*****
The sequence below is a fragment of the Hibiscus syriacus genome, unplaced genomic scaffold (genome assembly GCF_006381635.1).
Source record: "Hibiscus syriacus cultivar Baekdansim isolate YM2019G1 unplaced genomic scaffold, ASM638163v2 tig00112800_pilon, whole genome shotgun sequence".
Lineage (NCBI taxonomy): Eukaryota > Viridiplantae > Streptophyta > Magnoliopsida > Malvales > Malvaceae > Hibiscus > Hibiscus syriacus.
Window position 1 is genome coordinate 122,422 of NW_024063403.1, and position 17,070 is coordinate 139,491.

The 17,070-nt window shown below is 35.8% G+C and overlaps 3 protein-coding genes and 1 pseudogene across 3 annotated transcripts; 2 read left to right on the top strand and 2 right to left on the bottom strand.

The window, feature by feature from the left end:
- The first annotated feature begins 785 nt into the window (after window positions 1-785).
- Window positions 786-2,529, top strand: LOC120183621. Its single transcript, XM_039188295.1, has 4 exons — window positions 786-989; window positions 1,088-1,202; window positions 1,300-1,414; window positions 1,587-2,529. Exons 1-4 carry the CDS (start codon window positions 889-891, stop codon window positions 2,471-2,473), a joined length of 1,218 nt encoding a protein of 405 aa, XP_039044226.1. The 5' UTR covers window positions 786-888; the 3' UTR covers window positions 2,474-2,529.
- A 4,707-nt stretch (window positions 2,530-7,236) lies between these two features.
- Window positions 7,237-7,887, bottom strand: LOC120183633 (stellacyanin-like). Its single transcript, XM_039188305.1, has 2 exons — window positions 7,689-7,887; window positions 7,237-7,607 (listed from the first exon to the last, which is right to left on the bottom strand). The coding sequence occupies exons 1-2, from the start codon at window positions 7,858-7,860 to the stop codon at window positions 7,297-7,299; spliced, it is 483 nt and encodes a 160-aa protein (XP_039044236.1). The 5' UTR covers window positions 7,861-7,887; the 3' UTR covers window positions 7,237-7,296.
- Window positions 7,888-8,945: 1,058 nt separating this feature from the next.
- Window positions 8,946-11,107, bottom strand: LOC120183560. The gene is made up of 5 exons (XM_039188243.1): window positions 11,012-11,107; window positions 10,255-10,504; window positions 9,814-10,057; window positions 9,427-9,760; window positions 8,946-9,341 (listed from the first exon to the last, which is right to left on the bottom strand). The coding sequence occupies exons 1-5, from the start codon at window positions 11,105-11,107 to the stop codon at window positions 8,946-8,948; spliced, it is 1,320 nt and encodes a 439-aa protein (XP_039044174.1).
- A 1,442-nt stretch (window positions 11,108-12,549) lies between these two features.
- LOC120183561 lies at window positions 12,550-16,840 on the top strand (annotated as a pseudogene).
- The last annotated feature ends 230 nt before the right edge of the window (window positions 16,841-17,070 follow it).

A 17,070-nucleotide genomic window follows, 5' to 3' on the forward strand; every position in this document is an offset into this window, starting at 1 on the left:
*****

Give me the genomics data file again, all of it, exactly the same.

The sequence below is a fragment of the Hibiscus syriacus genome, unplaced genomic scaffold (genome assembly GCF_006381635.1).
Source record: "Hibiscus syriacus cultivar Baekdansim isolate YM2019G1 unplaced genomic scaffold, ASM638163v2 tig00112800_pilon, whole genome shotgun sequence".
Lineage (NCBI taxonomy): Eukaryota > Viridiplantae > Streptophyta > Magnoliopsida > Malvales > Malvaceae > Hibiscus > Hibiscus syriacus.
Window position 1 is genome coordinate 122,422 of NW_024063403.1, and position 17,070 is coordinate 139,491.

The 17,070-nt window shown below is 35.8% G+C and overlaps 3 protein-coding genes and 1 pseudogene across 3 annotated transcripts; 2 read left to right on the top strand and 2 right to left on the bottom strand.

The window, feature by feature from the left end:
- The first annotated feature begins 785 nt into the window (after window positions 1-785).
- Window positions 786-2,529, top strand: LOC120183621. Its single transcript, XM_039188295.1, has 4 exons — window positions 786-989; window positions 1,088-1,202; window positions 1,300-1,414; window positions 1,587-2,529. Exons 1-4 carry the CDS (start codon window positions 889-891, stop codon window positions 2,471-2,473), a joined length of 1,218 nt encoding a protein of 405 aa, XP_039044226.1. The 5' UTR covers window positions 786-888; the 3' UTR covers window positions 2,474-2,529.
- A 4,707-nt stretch (window positions 2,530-7,236) lies between these two features.
- Window positions 7,237-7,887, bottom strand: LOC120183633 (stellacyanin-like). Its single transcript, XM_039188305.1, has 2 exons — window positions 7,689-7,887; window positions 7,237-7,607 (listed from the first exon to the last, which is right to left on the bottom strand). The coding sequence occupies exons 1-2, from the start codon at window positions 7,858-7,860 to the stop codon at window positions 7,297-7,299; spliced, it is 483 nt and encodes a 160-aa protein (XP_039044236.1). The 5' UTR covers window positions 7,861-7,887; the 3' UTR covers window positions 7,237-7,296.
- Window positions 7,888-8,945: 1,058 nt separating this feature from the next.
- Window positions 8,946-11,107, bottom strand: LOC120183560. The gene is made up of 5 exons (XM_039188243.1): window positions 11,012-11,107; window positions 10,255-10,504; window positions 9,814-10,057; window positions 9,427-9,760; window positions 8,946-9,341 (listed from the first exon to the last, which is right to left on the bottom strand). The coding sequence occupies exons 1-5, from the start codon at window positions 11,105-11,107 to the stop codon at window positions 8,946-8,948; spliced, it is 1,320 nt and encodes a 439-aa protein (XP_039044174.1).
- A 1,442-nt stretch (window positions 11,108-12,549) lies between these two features.
- LOC120183561 lies at window positions 12,550-16,840 on the top strand (annotated as a pseudogene).
- The last annotated feature ends 230 nt before the right edge of the window (window positions 16,841-17,070 follow it).

A 17,070-nucleotide genomic window follows, 5' to 3' on the forward strand; every position in this document is an offset into this window, starting at 1 on the left: